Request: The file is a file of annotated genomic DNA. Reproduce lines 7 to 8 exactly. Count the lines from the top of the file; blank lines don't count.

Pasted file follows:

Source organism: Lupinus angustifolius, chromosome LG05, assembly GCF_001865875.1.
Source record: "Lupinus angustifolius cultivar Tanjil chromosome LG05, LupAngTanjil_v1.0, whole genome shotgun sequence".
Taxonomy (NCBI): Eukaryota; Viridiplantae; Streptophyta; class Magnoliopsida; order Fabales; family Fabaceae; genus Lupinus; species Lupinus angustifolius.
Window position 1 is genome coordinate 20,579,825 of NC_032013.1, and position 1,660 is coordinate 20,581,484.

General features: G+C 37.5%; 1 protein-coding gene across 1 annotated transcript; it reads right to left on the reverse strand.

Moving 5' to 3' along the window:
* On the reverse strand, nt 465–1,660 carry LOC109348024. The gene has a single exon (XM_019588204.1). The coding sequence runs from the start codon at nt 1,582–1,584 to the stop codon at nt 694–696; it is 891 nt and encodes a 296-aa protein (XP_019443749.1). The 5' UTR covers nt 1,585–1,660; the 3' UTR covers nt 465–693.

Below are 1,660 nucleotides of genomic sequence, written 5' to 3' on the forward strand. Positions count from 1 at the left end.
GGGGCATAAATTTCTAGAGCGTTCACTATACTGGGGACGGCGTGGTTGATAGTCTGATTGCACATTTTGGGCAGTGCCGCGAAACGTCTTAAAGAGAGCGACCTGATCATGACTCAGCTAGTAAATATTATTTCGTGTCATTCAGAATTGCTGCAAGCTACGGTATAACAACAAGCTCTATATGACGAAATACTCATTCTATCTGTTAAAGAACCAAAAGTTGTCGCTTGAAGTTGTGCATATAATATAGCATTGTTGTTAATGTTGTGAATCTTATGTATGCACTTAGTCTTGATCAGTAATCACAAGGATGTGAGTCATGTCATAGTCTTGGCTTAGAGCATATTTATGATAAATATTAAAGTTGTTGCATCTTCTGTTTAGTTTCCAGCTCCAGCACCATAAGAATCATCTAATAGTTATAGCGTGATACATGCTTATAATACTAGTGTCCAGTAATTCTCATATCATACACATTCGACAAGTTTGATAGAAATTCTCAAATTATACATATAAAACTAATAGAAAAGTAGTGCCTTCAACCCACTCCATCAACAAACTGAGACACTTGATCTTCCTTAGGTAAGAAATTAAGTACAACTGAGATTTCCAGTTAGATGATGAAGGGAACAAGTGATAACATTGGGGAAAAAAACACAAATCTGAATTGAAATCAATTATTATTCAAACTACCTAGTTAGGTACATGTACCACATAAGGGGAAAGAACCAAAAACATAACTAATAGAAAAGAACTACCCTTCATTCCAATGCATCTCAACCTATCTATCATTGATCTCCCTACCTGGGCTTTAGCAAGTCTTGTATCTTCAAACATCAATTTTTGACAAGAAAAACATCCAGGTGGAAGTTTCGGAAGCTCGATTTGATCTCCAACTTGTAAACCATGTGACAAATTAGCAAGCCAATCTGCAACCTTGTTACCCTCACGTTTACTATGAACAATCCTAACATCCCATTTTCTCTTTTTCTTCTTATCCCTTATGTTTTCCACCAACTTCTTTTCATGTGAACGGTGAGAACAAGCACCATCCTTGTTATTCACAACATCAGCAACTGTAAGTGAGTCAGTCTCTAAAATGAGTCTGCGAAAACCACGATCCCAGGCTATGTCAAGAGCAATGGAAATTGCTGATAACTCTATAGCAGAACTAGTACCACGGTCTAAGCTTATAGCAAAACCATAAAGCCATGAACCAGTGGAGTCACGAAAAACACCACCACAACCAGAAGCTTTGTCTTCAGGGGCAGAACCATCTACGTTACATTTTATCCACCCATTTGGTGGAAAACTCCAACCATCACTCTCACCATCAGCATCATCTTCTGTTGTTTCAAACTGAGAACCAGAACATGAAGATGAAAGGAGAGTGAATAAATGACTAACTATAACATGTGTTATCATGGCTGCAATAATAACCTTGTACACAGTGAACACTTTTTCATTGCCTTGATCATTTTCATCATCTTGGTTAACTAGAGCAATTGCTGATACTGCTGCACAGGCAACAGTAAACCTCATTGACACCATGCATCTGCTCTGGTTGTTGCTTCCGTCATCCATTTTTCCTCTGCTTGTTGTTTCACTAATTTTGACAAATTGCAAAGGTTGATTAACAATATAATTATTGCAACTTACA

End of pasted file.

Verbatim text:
* On the reverse strand, nt 465–1,660 carry LOC109348024. The gene has a single exon (XM_019588204.1). The coding sequence runs from the start codon at nt 1,582–1,584 to the stop codon at nt 694–696; it is 891 nt and encodes a 296-aa protein (XP_019443749.1). The 5' UTR covers nt 1,585–1,660; the 3' UTR covers nt 465–693.

Below are 1,660 nucleotides of genomic sequence, written 5' to 3' on the forward strand. Positions count from 1 at the left end.